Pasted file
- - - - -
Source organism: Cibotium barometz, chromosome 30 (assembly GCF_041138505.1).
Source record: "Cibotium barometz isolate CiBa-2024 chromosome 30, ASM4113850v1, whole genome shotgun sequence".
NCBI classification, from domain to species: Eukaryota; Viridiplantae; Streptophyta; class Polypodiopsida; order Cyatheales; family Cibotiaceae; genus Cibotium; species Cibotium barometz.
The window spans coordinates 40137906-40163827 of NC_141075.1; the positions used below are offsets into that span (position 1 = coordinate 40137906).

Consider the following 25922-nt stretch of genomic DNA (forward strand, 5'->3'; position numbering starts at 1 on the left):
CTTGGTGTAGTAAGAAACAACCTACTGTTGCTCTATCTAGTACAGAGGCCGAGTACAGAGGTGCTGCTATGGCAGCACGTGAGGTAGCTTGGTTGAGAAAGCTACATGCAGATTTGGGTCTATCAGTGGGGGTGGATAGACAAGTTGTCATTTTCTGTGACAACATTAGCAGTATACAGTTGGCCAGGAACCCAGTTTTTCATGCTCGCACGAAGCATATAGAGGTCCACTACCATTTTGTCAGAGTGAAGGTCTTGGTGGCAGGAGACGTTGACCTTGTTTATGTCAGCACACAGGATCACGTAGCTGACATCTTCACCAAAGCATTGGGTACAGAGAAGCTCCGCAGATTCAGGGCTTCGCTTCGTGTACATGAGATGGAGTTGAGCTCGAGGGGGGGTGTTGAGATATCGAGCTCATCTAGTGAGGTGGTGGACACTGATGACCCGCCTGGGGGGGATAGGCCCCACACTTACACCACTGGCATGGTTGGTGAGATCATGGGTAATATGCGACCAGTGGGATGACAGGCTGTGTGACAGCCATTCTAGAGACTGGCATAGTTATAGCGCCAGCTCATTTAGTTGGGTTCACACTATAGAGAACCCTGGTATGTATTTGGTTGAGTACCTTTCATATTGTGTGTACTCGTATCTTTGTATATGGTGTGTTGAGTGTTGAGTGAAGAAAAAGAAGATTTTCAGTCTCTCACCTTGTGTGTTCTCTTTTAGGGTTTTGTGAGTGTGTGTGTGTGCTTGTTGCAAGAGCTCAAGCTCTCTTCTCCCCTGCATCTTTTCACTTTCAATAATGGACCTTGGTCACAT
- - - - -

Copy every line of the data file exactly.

Source organism: Cibotium barometz, chromosome 30 (assembly GCF_041138505.1).
Source record: "Cibotium barometz isolate CiBa-2024 chromosome 30, ASM4113850v1, whole genome shotgun sequence".
NCBI classification, from domain to species: Eukaryota; Viridiplantae; Streptophyta; class Polypodiopsida; order Cyatheales; family Cibotiaceae; genus Cibotium; species Cibotium barometz.
The window spans coordinates 40137906-40163827 of NC_141075.1; the positions used below are offsets into that span (position 1 = coordinate 40137906).

Consider the following 25922-nt stretch of genomic DNA (forward strand, 5'->3'; position numbering starts at 1 on the left):
CTTGGTGTAGTAAGAAACAACCTACTGTTGCTCTATCTAGTACAGAGGCCGAGTACAGAGGTGCTGCTATGGCAGCACGTGAGGTAGCTTGGTTGAGAAAGCTACATGCAGATTTGGGTCTATCAGTGGGGGTGGATAGACAAGTTGTCATTTTCTGTGACAACATTAGCAGTATACAGTTGGCCAGGAACCCAGTTTTTCATGCTCGCACGAAGCATATAGAGGTCCACTACCATTTTGTCAGAGTGAAGGTCTTGGTGGCAGGAGACGTTGACCTTGTTTATGTCAGCACACAGGATCACGTAGCTGACATCTTCACCAAAGCATTGGGTACAGAGAAGCTCCGCAGATTCAGGGCTTCGCTTCGTGTACATGAGATGGAGTTGAGCTCGAGGGGGGGTGTTGAGATATCGAGCTCATCTAGTGAGGTGGTGGACACTGATGACCCGCCTGGGGGGGATAGGCCCCACACTTACACCACTGGCATGGTTGGTGAGATCATGGGTAATATGCGACCAGTGGGATGACAGGCTGTGTGACAGCCATTCTAGAGACTGGCATAGTTATAGCGCCAGCTCATTTAGTTGGGTTCACACTATAGAGAACCCTGGTATGTATTTGGTTGAGTACCTTTCATATTGTGTGTACTCGTATCTTTGTATATGGTGTGTTGAGTGTTGAGTGAAGAAAAAGAAGATTTTCAGTCTCTCACCTTGTGTGTTCTCTTTTAGGGTTTTGTGAGTGTGTGTGTGTGCTTGTTGCAAGAGCTCAAGCTCTCTTCTCCCCTGCATCTTTTCACTTTCAATAATGGACCTTGGTCACAT